Updating search results...

Search Resources

6 Results

View
Selected filters:
  • Ben Martin
Data Analysis and Visualization in R for Ecologists
Unrestricted Use
CC BY
Rating
0.0 stars

Data Carpentry lesson from Ecology curriculum to learn how to analyse and visualise ecological data in R. Data Carpentry’s aim is to teach researchers basic concepts, skills, and tools for working with data so that they can get more done in less time, and with less pain. The lessons below were designed for those interested in working with ecology data in R. This is an introduction to R designed for participants with no programming experience. These lessons can be taught in a day (~ 6 hours). They start with some basic information about R syntax, the RStudio interface, and move through how to import CSV files, the structure of data frames, how to deal with factors, how to add/remove rows and columns, how to calculate summary statistics from a data frame, and a brief introduction to plotting. The last lesson demonstrates how to work with databases directly from R.

Subject:
Computer Science
Information Science
Ecology
Measurement and Data
Material Type:
Module
Provider:
The Carpentries
Author:
Ankenbrand, Markus
Arindam Basu
Ashander, Jaime
Bahlai, Christie
Bailey, Alistair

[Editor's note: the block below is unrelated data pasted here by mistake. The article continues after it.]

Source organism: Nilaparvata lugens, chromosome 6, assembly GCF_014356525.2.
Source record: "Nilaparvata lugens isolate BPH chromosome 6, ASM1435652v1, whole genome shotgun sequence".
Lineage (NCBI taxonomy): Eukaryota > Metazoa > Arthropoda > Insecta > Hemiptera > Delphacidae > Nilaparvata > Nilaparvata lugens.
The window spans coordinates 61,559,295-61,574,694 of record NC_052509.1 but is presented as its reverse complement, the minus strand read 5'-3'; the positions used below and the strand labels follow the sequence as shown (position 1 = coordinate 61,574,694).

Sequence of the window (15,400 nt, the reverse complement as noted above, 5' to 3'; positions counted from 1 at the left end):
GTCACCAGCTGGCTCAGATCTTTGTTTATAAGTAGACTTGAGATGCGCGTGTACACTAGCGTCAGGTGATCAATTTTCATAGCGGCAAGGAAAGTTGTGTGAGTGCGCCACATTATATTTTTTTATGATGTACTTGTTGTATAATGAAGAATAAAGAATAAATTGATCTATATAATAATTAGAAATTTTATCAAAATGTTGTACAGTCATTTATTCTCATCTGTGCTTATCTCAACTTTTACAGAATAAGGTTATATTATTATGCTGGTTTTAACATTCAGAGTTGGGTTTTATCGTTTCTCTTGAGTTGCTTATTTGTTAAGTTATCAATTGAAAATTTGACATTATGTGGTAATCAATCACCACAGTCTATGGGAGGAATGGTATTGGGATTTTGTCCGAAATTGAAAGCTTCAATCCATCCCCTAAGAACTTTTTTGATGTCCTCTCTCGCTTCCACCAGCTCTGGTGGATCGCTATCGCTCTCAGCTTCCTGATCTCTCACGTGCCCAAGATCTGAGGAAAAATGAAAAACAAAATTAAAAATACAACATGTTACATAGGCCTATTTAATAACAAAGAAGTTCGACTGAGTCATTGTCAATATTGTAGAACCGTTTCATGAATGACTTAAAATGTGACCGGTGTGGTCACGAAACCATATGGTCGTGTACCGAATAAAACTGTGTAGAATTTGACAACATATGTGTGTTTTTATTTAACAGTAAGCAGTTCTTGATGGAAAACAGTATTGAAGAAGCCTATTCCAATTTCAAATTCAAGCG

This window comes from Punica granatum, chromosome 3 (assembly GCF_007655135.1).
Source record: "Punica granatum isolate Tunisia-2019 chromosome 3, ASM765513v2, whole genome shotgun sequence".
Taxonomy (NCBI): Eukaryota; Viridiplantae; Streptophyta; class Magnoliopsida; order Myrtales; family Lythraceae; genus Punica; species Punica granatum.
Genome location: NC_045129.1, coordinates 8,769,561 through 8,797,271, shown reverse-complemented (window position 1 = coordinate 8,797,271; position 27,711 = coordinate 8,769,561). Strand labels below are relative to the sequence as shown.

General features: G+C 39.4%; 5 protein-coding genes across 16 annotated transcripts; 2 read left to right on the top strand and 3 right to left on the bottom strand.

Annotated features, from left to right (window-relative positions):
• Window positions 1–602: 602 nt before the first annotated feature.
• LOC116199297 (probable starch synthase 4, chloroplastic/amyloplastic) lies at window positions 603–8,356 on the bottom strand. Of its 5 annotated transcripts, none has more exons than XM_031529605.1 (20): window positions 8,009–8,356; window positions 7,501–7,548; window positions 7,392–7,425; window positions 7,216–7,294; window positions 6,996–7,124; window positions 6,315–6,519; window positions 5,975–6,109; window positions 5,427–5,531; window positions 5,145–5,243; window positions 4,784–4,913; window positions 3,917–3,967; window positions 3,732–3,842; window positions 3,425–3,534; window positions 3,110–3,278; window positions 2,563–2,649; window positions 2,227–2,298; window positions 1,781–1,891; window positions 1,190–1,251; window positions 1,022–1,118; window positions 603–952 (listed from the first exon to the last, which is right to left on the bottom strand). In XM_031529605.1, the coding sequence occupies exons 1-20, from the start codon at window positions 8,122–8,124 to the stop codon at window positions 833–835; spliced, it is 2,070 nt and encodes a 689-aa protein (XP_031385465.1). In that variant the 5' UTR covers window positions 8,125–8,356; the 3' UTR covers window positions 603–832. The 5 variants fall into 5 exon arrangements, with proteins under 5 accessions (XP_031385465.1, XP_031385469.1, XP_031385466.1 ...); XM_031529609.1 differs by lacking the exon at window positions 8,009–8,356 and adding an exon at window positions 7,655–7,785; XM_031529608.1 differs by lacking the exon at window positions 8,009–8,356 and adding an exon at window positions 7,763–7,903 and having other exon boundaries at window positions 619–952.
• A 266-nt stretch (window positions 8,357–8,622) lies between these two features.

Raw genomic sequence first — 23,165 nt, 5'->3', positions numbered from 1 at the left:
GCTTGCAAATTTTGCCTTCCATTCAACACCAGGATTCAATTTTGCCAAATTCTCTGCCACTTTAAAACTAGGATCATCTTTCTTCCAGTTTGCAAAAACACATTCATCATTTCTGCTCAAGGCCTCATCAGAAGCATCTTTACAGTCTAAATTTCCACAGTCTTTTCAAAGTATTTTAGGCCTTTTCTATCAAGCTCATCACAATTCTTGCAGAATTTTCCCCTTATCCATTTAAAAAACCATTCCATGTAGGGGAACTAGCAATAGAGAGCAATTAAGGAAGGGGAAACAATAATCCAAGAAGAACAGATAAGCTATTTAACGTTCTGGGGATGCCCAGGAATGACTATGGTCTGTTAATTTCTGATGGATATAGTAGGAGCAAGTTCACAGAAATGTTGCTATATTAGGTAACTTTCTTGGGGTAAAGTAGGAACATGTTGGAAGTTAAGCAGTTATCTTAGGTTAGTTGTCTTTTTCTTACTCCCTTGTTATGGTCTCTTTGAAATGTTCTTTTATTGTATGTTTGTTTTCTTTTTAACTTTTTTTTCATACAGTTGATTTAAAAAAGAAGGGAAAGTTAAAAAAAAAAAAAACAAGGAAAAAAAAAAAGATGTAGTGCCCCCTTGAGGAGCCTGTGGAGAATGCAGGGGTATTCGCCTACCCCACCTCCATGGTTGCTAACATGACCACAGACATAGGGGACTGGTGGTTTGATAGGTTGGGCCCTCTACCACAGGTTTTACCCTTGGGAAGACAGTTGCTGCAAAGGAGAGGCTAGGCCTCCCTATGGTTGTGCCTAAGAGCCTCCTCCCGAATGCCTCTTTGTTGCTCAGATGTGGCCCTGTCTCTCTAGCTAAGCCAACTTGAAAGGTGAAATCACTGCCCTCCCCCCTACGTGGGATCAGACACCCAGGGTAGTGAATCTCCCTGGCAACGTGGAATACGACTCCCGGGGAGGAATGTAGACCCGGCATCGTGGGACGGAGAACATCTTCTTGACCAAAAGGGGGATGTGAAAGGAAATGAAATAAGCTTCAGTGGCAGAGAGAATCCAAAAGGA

Becker, Erin Alison
Bledsoe, Ellen
Boehm, Fred
Bolker, Ben
Bouquin, Daina
Burge, Olivia Rata
Burle, Marie-Helene
Carchedi, Nick
Chatzidimitriou, Kyriakos
Chiapello, Marco
Conrado, Ana Costa
Cortijo, Sandra
Cranston, Karen
Cuesta, Sergio Martínez
Culshaw-Maurer, Michael
Czapanskiy, Max
Daijiang Li
Dashnow, Harriet
Daskalova, Gergana
Deer, Lachlan
Direk, Kenan
Dunic, Jillian
Elahi, Robin
Fishman, Dmytro
Fouilloux, Anne
Fournier, Auriel
Gan, Emilia
Goswami, Shubhang
Guillou, Stéphane
Hancock, Stacey
Hardenberg, Achaz Von
Harrison, Paul
Hart, Ted
Herr, Joshua R.
Hertweck, Kate
Hodges, Toby
Hulshof, Catherine
Humburg, Peter
Jean, Martin
Johnson, Carolina
Johnson, Kayla
Johnston, Myfanwy
Jordan, Kari L
K. A. S. Mislan
Kaupp, Jake
Keane, Jonathan
Kerchner, Dan
Klinges, David
Koontz, Michael
Leinweber, Katrin
Lepore, Mauro Luciano
Lijnzaad, Philip
Li, Ye
Lotterhos, Katie
Mannheimer, Sara
Marwick, Ben
Michonneau, François
Millar, Justin
Moreno, Melissa
Najko Jahn
Obeng, Adam
Odom, Gabriel J.
Pauloo, Richard
Pawlik, Aleksandra Natalia
Pearse, Will
Peck, Kayla
Pederson, Steve
Peek, Ryan
Pletzer, Alex
Quinn, Danielle
Rajeg, Gede Primahadi Wijaya
Reiter, Taylor
Rodriguez-Sanchez, Francisco
Sandmann, Thomas
Seok, Brian
Sfn_brt
Shiklomanov, Alexey
Shivshankar Umashankar
Stachelek, Joseph
Strauss, Eli
Sumedh
Switzer, Callin
Tarkowski, Leszek
Tavares, Hugo
Teal, Tracy
Theobold, Allison
Tirok, Katrin
Tylén, Kristian
Vanichkina, Darya
Voter, Carolyn
Webster, Tara
Weisner, Michael
White, Ethan P
Wilson, Earle
Woo, Kara
Wright, April
Yanco, Scott
Ye, Hao
Date Added:
03/20/2017
Introduction to Philosophy: Logic
Unrestricted Use
CC BY
Rating
0.0 stars

Introduction to Philosophy: Logic provides students with the concepts and skills necessary to identify and evaluate arguments effectively. The chapters, all written by experts in the field, provide an overview of what arguments are, the different types of arguments one can expect to encounter in both philosophy and everyday life, and how to recognise common argumentative mistakes.